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Sam 10-21-2009 07:56 PM

Motorcycle: How big is enough?
 
So I decide to give myself a birthday gift, a brand spanking new motorcycle. Price is range is very flexible (it's a toy after all.) I have been doing researches, going to the dealers to sit on bikes, test driving as many as I can. I pretty much knew what I want. Then I talk to other bikers, telling them about the bike (different bike to different bikers) I had my eyes on. It virtually makes no difference which bike I mentioned (unless the bike I'm talking about is bigger or bigger and heavier than the biker's current bike,) the most common suggestion/recommendation is this: "Get the next bigger bike (engine, weight), it will be better for you. You won't need to upgrade as soon due to lack of power, and the heavier bike is safer on the highway. You won't be affected by cross winds or pushed out / sucked in by trucks."

In short, they see 2 issues:

1) Lack of power. The weakest bike I talked about can do 0-60mph in 5.75sec. That's faster than at least 95% of all cars, trucks, sport utilities in existence. The strongest bike I talked about will perform the same task in less than 4sec, or 99.9% faster than all 4-wheel vehicles. What am I missing? Or are they talking about something that's totally over my head?

2) Heavier for stability sake. This one I can understand. Of course, the lighter the bike, the more it is affected by wind forces, all other things being equal. But all things are not equal. A cruiser is definitely not as aerodynamic as a sport bike. Tire design and suspension are major players in the stability equation. Here's an extreme comparison which I experienced last week while testing. A tiny 2009 Ninja 250R (340 lbs wet) versus a 2007 S50/Intruder800 (440 lbs wet). The Ninja feel faster, quicker, and more stable at highway speed. I accelerated them both from 60 to 85 to pass other cars, and I always felt more secure on the minuscule Ninja. Then I went one step further and tested its bigger brother, a Ninja 500R (400 lbs wet, still 40 lbs less than the Intruder 800). As expected, the Ninja 500R is much faster, much quicker, much more stable than its little brother. Comparison with the Intruder 800 is simply not worth mentioning. So for me, the Ninja 250R was very acceptable, but I played safe and kept it to myself. Discussing the Ninja 500R with another biker, I still get the same response: "You might want to consider the Ninja 650R, it has more power and is more stable." (He didn't know that the 650R is within a few pounds of the 500R.)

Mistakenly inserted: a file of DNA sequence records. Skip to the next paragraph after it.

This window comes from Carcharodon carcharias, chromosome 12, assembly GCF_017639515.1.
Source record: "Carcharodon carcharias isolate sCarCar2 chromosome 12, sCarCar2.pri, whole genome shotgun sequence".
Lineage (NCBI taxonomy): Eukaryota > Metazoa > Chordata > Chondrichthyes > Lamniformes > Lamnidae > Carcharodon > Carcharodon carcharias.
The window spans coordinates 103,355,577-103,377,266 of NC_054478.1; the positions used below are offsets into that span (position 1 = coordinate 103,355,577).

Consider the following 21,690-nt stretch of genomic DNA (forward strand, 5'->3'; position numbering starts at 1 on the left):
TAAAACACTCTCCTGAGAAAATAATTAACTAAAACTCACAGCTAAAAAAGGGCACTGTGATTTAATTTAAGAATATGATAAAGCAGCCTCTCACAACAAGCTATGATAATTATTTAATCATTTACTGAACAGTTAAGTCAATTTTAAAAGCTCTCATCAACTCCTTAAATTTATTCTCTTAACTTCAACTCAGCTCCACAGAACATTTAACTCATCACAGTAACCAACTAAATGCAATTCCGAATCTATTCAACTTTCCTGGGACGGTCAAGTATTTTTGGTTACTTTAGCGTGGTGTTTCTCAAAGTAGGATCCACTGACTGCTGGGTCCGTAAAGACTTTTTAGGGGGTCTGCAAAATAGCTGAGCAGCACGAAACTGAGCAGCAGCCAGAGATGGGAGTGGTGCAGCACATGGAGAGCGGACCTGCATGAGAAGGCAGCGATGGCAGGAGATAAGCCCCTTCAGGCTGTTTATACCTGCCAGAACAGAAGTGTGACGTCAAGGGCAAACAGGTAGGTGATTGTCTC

What's your take?

Sam

bbbamI 10-21-2009 08:01 PM

Will you always be riding alone or do you think you'll have a passenger? How much riding do you think you'll do? Will you be riding flat lanes or will you want to ride in the mountains?

We've got a 1450 HD....I feel very comfortable riding one-up.

Sam 10-21-2009 08:05 PM

I anticipate riding alone 99% of the time.

Rich_by_the_Bay 10-21-2009 08:08 PM

I've owned 4 over the years. There is no right answer for everyone. You need to determine how you enjoy riding. I found out that I enjoyed long distance touring in reasonable comfort, lots of space for stuff and high reliabity. Performance was fun but secondary. My BMW R1100 RT fit the bill. My Gold Wing was also great at what it does, but a little too cumbersome for my taste. I finished off with a BMW K1200LT.

If you are not sure, something in the range of a less expensive hybrid like a Concourse would be a good bike to own until you figure out how you like to ride. One size does NOT fit all.

The good news is that they're all a lot of fun. Drive safely.

Dranoel 10-21-2009 08:24 PM

My wife and I had cruisers for a number of years. Mine was a Yamaha Venture 1300 cc four - 900 lbs give or take a few. It was great on the interstate but very heavy around town.

Two years ago we traded for Suzuki VStrom 650s. We upgraded for touring and have loved them. They handle light off-road, accelerate quickly and can cruise all day at 80. How fast do you want to go? We spent 10 days and 2500 miles this summer on at trip to the Black Hills and the backroads of the Badlands. Last year we circled Lake Michigan. I think these bikes are rock solid and a terrific bang for your buck. Check out www.stromtroopers.com if you'd like more information.

By the way, we met a group of 150 from that site with the same bike in South Dakota. I'm 60 and my wife is 50. And what a surprise - we were among the youngest there!

bbbamI 10-21-2009 08:35 PM

If you're going to be riding on the interstate for several hours, a more powerful bike will be your best bet, IMO. The motor won't have to strain as much. Even though our bike is big, we still get 40 to 45 mpg.

Martha 10-21-2009 08:57 PM

I had the Ninja 250 for a while. I liked the little lightweight thing. Very responsive and It as great tooling around town and even more so, for doing the twisties on the paved roads in my neck of the woods. Plenty of power for that purpose. It is not so great for long distance riding freeway driving. I road it 150 miles one day and yuck. It does get knocked around by crosswinds a bit and it isn't the best thing to ride on a busy freeway.

But that isn't the place to ride a cycle anyway.

I have never tried the bigger Ninja, but the 500 might be a great choice.